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Sample MBA Admissions Essays accepted by Stern and NYU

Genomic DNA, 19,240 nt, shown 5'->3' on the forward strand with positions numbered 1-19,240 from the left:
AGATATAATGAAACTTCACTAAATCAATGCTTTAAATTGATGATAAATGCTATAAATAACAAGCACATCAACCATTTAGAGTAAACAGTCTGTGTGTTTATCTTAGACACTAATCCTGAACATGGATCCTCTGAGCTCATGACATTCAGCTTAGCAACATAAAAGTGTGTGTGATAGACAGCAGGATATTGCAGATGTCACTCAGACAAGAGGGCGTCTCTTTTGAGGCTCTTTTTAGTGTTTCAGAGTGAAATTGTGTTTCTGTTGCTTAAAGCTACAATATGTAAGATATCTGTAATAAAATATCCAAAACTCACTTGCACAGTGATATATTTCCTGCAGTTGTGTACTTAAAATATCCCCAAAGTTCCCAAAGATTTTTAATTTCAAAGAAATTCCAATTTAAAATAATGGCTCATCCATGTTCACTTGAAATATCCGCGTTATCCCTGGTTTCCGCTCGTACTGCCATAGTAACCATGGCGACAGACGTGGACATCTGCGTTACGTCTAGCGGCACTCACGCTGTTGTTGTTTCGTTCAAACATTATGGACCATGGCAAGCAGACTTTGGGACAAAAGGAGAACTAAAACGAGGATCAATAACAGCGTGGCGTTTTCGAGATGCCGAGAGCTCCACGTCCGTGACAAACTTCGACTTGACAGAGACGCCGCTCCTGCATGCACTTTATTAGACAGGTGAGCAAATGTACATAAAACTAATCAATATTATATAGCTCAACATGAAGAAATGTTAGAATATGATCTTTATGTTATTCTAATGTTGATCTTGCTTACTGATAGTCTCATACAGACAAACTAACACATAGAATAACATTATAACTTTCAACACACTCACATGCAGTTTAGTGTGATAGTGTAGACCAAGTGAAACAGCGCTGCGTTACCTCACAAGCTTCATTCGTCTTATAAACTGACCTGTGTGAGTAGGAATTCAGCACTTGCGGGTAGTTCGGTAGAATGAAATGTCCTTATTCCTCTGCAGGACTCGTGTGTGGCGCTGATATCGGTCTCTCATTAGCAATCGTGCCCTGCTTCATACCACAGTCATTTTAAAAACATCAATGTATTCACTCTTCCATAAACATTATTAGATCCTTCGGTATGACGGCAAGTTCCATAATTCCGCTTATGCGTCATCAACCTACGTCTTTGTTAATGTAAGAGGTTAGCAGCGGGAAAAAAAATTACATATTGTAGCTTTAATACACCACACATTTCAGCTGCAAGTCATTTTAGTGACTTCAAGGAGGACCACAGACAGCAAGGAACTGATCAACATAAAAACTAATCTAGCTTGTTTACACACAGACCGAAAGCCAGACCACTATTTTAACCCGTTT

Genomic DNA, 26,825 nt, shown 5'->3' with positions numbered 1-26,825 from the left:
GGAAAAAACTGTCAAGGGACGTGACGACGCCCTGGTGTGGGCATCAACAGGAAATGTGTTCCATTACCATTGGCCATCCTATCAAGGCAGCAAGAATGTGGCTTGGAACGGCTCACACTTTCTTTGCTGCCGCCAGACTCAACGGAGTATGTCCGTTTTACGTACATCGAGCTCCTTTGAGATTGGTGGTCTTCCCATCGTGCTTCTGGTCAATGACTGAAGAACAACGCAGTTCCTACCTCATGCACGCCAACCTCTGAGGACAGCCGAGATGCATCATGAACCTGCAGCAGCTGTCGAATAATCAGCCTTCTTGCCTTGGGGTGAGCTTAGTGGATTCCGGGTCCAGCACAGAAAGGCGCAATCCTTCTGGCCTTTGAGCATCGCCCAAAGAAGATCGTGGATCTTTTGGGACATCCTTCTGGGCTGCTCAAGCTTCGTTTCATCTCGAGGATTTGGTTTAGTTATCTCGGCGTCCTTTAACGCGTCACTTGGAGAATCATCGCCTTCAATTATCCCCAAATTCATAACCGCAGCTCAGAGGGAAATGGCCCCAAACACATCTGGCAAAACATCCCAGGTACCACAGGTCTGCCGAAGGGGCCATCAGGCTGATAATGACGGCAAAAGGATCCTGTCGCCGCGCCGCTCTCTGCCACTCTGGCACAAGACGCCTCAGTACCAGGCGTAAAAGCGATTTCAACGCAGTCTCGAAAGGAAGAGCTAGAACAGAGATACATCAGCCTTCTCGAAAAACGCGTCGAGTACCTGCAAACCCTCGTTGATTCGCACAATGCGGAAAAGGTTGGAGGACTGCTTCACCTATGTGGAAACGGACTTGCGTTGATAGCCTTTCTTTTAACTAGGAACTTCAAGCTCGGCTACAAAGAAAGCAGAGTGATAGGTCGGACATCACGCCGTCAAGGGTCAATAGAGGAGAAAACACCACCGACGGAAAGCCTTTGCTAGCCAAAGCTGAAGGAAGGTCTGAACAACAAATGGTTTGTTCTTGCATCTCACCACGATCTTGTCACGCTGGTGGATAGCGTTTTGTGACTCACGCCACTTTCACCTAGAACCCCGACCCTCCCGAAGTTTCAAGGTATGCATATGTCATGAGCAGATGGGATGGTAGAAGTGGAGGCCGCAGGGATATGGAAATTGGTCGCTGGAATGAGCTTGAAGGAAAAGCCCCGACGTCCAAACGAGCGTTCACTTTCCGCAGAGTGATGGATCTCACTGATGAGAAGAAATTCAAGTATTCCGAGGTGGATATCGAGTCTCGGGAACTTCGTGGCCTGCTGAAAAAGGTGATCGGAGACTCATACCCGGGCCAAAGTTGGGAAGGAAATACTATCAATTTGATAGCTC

These schools look for the right mix of academic achievement and participation in extracurricular activities. Kenworthy, a senior at Mercer Island High School, near Seattle, has taken all the advanced-placement courses available at his school. (He favors his physics and comparative government AP coursework.) He also is heavily involved in student government and has taken mission trips to Serbia, Turkey, and Guatemala. at CollegeVine — a junior at Duke University majoring in biochemical engineering — to improve his essay." data-reactid="57">For Kenworthy, nailing his admissions essay was also important. After he was deferred from early action at Harvard, he felt compelled to change his essay topic. He worked with a mentor — a junior at Duke University majoring in biochemical engineering — to improve his essay.Kenworthy chose to write about a deeply personal childhood experience."To write an essay like that was a little bit weird for me, but also was very important to me, too," Kenworthy said. "The events that happened in my life very much shaped who I am."Kenworthy graciously shared his Common Application admissions essay with Business Insider. It's reprinted verbatim below."The soft thumping of my dad's heart provided a small degree of solace as I cried with my head on his chest. I was in fifth grade. He had just told me that my mom, having been attacked by her boyfriend, was in the hospital. I remember being surprised with myself, surprised that I would be sad after all she had done. This was the same person who, when I was eight, threw a drunken party at our house for teens younger than I am now. This was the same person who would disappear after spending nights at the bar, the person who went to jail for trying to strangle my dad in an inebriated stupor. She had not been a part of my life for over a year since my dad received sole custody; I thought I had closure, that I was ready to move on. Yet, hot tears still ran down my cheek as I imagined her swollen face and the bruises on her arms."I had always been shy as a kid and the absence of my mom exacerbated this problem as I tried to unhealthily suppress my insecurities and fill her absence with others' approval. In sixth grade, I constantly sought the attention of a group of kids who, in turn, bullied me. Consequently, when I switched schools going into seventh grade, I was shy and timid, afraid to engage with new people. I pictured myself near the bottom of a rigid social hierarchy. The next year, I started to branch out more, but inside, I remained obsessed with how others perceived me.